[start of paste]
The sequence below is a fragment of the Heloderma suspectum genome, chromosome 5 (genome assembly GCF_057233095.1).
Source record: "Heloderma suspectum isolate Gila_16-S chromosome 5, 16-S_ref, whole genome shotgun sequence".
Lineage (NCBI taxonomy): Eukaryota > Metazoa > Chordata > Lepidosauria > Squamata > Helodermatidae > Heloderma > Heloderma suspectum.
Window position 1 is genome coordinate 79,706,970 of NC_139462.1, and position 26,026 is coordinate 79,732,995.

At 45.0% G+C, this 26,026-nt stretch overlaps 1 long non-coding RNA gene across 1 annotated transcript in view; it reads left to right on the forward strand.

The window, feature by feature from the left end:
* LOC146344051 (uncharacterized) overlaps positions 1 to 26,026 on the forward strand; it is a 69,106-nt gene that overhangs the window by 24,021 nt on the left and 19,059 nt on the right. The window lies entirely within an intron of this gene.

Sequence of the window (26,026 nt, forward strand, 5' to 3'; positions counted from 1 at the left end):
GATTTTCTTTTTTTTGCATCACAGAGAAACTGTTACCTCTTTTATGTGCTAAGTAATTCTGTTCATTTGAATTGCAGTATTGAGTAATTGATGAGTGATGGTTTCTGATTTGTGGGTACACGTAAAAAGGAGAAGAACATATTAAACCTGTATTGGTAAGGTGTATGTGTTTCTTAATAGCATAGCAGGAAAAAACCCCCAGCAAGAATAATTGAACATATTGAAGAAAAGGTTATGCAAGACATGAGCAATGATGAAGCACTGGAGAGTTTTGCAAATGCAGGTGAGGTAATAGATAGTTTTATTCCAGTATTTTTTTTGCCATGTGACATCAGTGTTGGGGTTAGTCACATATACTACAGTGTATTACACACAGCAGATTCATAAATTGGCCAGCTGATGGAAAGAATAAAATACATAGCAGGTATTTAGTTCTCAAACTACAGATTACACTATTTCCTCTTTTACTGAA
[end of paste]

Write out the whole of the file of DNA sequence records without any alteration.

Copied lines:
The sequence below is a fragment of the Heloderma suspectum genome, chromosome 5 (genome assembly GCF_057233095.1).
Source record: "Heloderma suspectum isolate Gila_16-S chromosome 5, 16-S_ref, whole genome shotgun sequence".
Lineage (NCBI taxonomy): Eukaryota > Metazoa > Chordata > Lepidosauria > Squamata > Helodermatidae > Heloderma > Heloderma suspectum.
Window position 1 is genome coordinate 79,706,970 of NC_139462.1, and position 26,026 is coordinate 79,732,995.

At 45.0% G+C, this 26,026-nt stretch overlaps 1 long non-coding RNA gene across 1 annotated transcript in view; it reads left to right on the forward strand.

The window, feature by feature from the left end:
* LOC146344051 (uncharacterized) overlaps positions 1 to 26,026 on the forward strand; it is a 69,106-nt gene that overhangs the window by 24,021 nt on the left and 19,059 nt on the right. The window lies entirely within an intron of this gene.

Sequence of the window (26,026 nt, forward strand, 5' to 3'; positions counted from 1 at the left end):
GATTTTCTTTTTTTTGCATCACAGAGAAACTGTTACCTCTTTTATGTGCTAAGTAATTCTGTTCATTTGAATTGCAGTATTGAGTAATTGATGAGTGATGGTTTCTGATTTGTGGGTACACGTAAAAAGGAGAAGAACATATTAAACCTGTATTGGTAAGGTGTATGTGTTTCTTAATAGCATAGCAGGAAAAAACCCCCAGCAAGAATAATTGAACATATTGAAGAAAAGGTTATGCAAGACATGAGCAATGATGAAGCACTGGAGAGTTTTGCAAATGCAGGTGAGGTAATAGATAGTTTTATTCCAGTATTTTTTTTGCCATGTGACATCAGTGTTGGGGTTAGTCACATATACTACAGTGTATTACACACAGCAGATTCATAAATTGGCCAGCTGATGGAAAGAATAAAATACATAGCAGGTATTTAGTTCTCAAACTACAGATTACACTATTTCCTCTTTTACTGAA